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Saturday, 24 June 2017

Fear by Dirk Kurbjuweit #bookreview

About Fear



Family is everything.

So what if yours was being terrorised by a neighbour – a man who doesn’t listen to reason, whose actions become more erratic and sinister with each passing day? And those you thought would help – the police, your lawyer – can’t help you.

You become afraid to leave your family at home alone. But there’s nothing more you can do to protect them.

Is there?

'FEAR shifts our moral codes. It makes us sympathetic to violent revenge, accessories to murder. Do we want the victim to survive? No, we don't' - HERMAN KOCH, bestselling author of THE DINNER

My review of Fear

Wow! Where do I start with this book review? I absolutely loved Fear for its originality, creeping sense of unease and that knowledge that everything that happened was completely believable, and could happen to any one of us. This really is a compelling and challenging psychological thriller.

Fear is the first novel by Dirk Kurbjuweit to be translated from his native German, but is the author's seventh novel. He writes with cutting clarity, having based the novel om real life vents, those of being stalked. This somehow makes the events of the novel even more chilling.

Dieter Tiberius is the stalker. He lives in the basement flat. A man of a different social class to the rest of the building, and to the Tiefenthaler family: Randolph and his wife, who have two small children. He is described as being different from the very beginning of the story. He looks different and he acts differently, he is an outsider. From the way that his character is displayed on the page, we should be fearful of him. Does he deserve the violent revenge that is bestowed upon him? This is where the novel is very clever, in that my moral compass shifted as I read through the pages.

We learn at the beginning of the story that
Hermann Tiefenthaler, father to Randolph, is in prison for manslaughter. The victim is Dieter Tiberius, but the true nature io the crime, and exactly what happened are not revealed until the very end of the story. We read Randolph's thoughts about what has happened, his relationship with his father, past and present and how he perceives his relationship to be with his wife. This is very much a slow burning and dark read about revenge and the need to protect your family at all costs. To completely understand the  motives of the Tiefenthaler family, we need to understand them, their character, and this is what the author does beautifully, through the telling of stories, encounters and how life was for Randolph growing up in a household that was full of guns.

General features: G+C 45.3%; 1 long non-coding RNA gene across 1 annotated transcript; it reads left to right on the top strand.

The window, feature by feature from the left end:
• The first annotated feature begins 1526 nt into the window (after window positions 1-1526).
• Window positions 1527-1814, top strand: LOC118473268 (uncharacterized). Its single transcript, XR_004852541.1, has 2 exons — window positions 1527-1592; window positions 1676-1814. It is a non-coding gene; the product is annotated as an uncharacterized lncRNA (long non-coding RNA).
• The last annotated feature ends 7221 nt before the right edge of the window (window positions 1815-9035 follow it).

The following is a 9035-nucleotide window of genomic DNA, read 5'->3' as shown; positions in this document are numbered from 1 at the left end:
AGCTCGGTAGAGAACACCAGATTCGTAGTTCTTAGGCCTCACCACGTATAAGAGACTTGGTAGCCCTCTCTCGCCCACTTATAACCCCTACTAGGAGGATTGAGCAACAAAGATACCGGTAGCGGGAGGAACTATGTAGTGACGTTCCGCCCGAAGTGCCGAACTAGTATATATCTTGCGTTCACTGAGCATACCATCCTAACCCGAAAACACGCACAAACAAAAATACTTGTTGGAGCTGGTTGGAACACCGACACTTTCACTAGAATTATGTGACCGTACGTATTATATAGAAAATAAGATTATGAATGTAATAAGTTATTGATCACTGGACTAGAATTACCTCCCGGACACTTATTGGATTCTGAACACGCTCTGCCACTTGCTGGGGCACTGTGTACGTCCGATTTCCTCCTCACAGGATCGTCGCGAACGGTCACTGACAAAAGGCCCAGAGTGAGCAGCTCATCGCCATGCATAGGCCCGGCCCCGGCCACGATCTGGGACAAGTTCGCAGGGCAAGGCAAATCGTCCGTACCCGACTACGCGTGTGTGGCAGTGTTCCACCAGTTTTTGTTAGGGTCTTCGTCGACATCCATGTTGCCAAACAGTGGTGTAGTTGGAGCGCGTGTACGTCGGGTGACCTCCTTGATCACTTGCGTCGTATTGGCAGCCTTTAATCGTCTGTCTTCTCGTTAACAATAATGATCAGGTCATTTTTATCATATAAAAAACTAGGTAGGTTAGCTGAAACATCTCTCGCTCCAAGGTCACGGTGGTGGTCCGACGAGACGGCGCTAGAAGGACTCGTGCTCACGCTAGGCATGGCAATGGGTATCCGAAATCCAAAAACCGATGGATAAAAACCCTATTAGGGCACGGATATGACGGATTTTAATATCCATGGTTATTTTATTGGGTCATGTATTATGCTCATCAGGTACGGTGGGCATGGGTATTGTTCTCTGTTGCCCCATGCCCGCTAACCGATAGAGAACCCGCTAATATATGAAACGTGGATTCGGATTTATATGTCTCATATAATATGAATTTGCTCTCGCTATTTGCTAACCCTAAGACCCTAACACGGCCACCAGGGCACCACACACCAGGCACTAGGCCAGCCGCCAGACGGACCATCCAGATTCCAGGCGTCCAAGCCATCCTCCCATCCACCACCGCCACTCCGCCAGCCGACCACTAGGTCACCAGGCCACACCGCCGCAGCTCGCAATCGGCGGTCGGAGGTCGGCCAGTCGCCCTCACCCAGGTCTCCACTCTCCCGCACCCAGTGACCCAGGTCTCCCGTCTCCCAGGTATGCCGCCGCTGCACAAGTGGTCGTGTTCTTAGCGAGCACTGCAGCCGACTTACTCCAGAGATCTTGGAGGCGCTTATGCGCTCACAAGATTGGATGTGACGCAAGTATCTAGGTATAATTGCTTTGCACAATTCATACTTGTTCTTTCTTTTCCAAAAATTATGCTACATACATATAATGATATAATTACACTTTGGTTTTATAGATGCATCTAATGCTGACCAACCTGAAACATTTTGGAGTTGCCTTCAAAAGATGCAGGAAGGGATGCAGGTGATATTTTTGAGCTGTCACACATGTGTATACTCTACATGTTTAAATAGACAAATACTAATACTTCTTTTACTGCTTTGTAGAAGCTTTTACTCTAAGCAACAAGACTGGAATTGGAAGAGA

Fear tackles some serious issues. Those of gun ownership, child abuse, social inequality and social class. How we are raised and the social class we are elevated to, all have equal importance in this novel. For me though, the heart of this novel came down to the fact that because the police would bot protect Randolph and his family from the torrent of psychological abuse that they were receiving, they felt they had to take matters into their own hands. The law is powerless to protect them from psychological abuse. This is in itself an interesting concept, that of a psychological attack, the written word, one spoken word against another. Whose version of events do we really believe?

Fear is a challenging read. Do we believe Randolph? Do we empathise with the victim? The real question is, how far would you go to protect your family? It will leave you reeling. My thoughts kept coming back to this book, days after reading it. This book is not published until January next year and it already has a huge following on social media. This book is going to be huge, and for very good reasons.

With thanks to the publisher and NetGalley for an Advanced Reader Copy.

Fear is published January 25th 2018 by Orion Publishing Group. You can pre order the book on Amazon here.

About the author

Dirk Kurbjuweit is deputy editor-in-chief at Der Spiegel, where he has worked since 1999, and divides his time between Berlin and Hamburg. He has received numerous awards for his writing, including the Egon Erwin Kisch Prize for journalism, and is the author of seven critically acclaimed novels, many of which, including Fear, have been adapted for film, television and radio in Germany. Fear is the first of his works to be translated into English.

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